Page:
The ramblings of an Eternal Student of Life     
. . . still studying and learning how to live
 
 
Monday, November 26, 2007
Society ... Technology ...

Tis the season once again for buying gifts for the family. I’m a true-blue techie geek, so I now do most of my holiday season shopping on-line. Other than getting my brother a bottle of wine, I have no use for tromping around malls and stores in late November or December. In fact, I fully intended to do all of my shopping (other than the wine) by Internet this year. I had most of it done by mid-day yesterday, but I still had one site to hit today, a site that I had used before. I found two nice things that my mother might like, so I popped them into the virtual shopping bag and started the check-out procedure. But something got messed up; the total came to $0.00 and I was never asked for a credit card. Maybe I would have gotten the merchandise for free, had I pushed the “place order” button. But more likely, I would have gotten an e-mail in a few weeks saying that my order was canceled. Obviously that would happen on Christmas Eve.

So, I started over again. It seemed to go better this time around, so I punched in my credit card number. But I got a screen saying that my credit card didn’t work. Now this was odd, since I had just used my card on another site just an hour ago, and I was hardly near the spending limit. So I started again. But this time I got the zeros once more. Well, I figured that the server must be acting up because of high volumes; it was Sunday afternoon, after all.

I tried again last night around 10 PM, figuring that e-commerce traffic would be tapering off by then. But still no go. So I tried tonight as soon as I got home. Again, no good. I usually use Firefox; I try to avoid Internet Explorer. But just to see if browser incompatibility was the problem (I still occasionally run into a site that only works for IE, usually a government site), I fired up the great wonder of Microsoft. But that made things even worse; the site froze up after one item on IE.

So, I did something I haven’t done in quite a few years now. I dialed the 800 number and placed my order via a real, live human being. I got put on hold at first, and turned on the TV expecting a half hour wait. But no, after three minutes I was talking with a live person whose accent and speech patterns were like my own (no offense to the call centers in India, but when doing a cultural thing like ordering gifts, I still feel better talking to someone close to home). And despite a false start or two, the whole transaction went fairly well. It didn’t seem to take much time at all. And the woman taking my order was actually rather pleasant and cheerful, and left me with what seemed like a fairly sincere wish for a happy holiday. She didn’t just rush me off with the usual “we’re done, good bye, next call”. I had obviously forgotten that sometimes, dealing with a human being does add something to the equation, something that you can’t get on-line.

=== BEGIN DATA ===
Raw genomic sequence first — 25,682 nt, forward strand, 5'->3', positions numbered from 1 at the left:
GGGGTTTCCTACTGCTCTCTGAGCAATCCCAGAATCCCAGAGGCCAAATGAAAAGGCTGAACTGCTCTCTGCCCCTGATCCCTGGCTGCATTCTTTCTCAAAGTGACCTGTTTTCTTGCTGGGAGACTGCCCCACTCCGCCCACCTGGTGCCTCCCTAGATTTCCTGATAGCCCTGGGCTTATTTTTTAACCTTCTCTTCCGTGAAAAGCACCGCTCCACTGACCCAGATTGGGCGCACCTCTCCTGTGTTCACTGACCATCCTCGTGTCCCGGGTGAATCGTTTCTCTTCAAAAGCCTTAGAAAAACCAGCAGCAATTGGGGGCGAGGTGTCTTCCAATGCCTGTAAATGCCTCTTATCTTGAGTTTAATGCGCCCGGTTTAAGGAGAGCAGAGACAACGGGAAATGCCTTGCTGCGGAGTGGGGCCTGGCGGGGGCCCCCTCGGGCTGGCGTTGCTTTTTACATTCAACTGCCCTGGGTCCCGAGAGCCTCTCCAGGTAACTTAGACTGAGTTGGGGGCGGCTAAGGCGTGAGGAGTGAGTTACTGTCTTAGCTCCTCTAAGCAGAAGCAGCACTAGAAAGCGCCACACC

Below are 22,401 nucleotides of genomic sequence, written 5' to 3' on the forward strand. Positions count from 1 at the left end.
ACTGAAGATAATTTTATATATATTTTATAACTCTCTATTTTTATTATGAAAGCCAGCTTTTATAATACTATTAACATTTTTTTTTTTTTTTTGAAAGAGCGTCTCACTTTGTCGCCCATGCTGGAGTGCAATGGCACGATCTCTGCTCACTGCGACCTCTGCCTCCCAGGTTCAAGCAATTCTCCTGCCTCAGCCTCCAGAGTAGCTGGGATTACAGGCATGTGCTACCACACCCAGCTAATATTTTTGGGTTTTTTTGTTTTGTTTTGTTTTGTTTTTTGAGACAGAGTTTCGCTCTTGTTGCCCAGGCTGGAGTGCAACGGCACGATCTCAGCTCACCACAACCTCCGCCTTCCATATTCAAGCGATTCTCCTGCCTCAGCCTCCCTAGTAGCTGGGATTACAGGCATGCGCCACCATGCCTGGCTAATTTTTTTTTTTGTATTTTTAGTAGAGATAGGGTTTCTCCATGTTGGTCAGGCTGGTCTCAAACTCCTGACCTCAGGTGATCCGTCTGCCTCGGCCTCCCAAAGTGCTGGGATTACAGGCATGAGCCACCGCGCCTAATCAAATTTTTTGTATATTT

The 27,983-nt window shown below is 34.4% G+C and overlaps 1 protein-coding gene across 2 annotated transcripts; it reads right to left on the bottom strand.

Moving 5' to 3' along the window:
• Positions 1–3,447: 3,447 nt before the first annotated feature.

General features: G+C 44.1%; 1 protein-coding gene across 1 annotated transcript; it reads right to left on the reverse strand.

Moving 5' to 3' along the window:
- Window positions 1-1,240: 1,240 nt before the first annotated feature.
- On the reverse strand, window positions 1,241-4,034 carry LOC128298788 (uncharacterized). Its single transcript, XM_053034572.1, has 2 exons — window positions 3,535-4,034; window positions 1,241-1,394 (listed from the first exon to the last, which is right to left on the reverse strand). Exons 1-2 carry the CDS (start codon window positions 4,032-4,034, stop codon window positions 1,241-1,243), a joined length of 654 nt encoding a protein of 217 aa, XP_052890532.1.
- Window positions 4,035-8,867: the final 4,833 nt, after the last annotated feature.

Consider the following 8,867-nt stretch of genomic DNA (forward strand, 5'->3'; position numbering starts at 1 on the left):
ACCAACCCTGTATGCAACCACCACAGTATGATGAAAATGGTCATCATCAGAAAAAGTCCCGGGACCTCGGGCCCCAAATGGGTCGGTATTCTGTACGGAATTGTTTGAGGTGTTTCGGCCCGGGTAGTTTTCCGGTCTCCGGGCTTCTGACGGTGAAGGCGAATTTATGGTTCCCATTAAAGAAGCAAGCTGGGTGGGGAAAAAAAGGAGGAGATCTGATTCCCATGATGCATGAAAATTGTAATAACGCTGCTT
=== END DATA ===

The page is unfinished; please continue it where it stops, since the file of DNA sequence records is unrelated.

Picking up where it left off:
This morning, I read a fluff article from the AP business desk about how the retail industry is promoting the Monday after Thanksgiving (which is today) as “Cyber Monday”. Cyber Monday is supposed to be an on-line imitation of “Black Friday”, the post-Thanksgiving mall-hopping spectacle. Well, I’m glad that I went a bit retro this Cyber Monday, reverting back to the phone and the exchange of human voices. Even a techie freak like me can appreciate a nice holiday greeting from somebody out there in the American heartland. Not that I’m giving up on the e-commerce web sites, but you never know when a frustrating glitch turns out to be something like an angel — delivering a blessing in disguise.

◊   posted by Jim G @ 8:08 pm       Read Comments (2) / Leave a Comment
 
 
Saturday, November 24, 2007
Philosophy ... Science ...

I just started reading Tom Siegfried’s “The Bit and The Pendulum” recently, and unlike most books, this one starts off with a big idea. A really good idea. That idea is as follows: since the dawn of science, way back in the 1500’s or so, our scientists have tended to use practical mechanical items as a metaphor for understanding what they are studying. And what they are studying is the world. Individual scientists usually don’t study the world as a whole; they pick a particular subject, e.g. rocks or heat or chemicals or stars or butterflies, etc. But they usually need a “meta-theory” of reality to fit their discoveries and immediate theories into. It’s that meta-theory that Siegfried says usually comes from observing an important practical tool.

Siegfried cites clocks as having a lot of influence upon Isaac Newton’s physics. The operation of a clock hints at the orderly direction and use of force. Newton found the math to express what the clock seemed to be doing (the fact that a clock needs numbers certainly didn’t hurt Newton in his determination that math was needed to describe what was going on). A hundred or so years after Newton, the steam engine probably influenced scientists, especially in the field of thermodynamics. The steam engine helped them to abstract Newton’s ideas regarding force into the somewhat more abstract concept of energy. Siegfried then jumps to the present, with computers as a metaphor for information. And thus you now see a lot of speculation about information as the ultimate grounding of reality and the universe as one big computer. Siegfried’s book talks about this, but you can find others. E.g., Seth Lloyd’s “Programming the Universe”.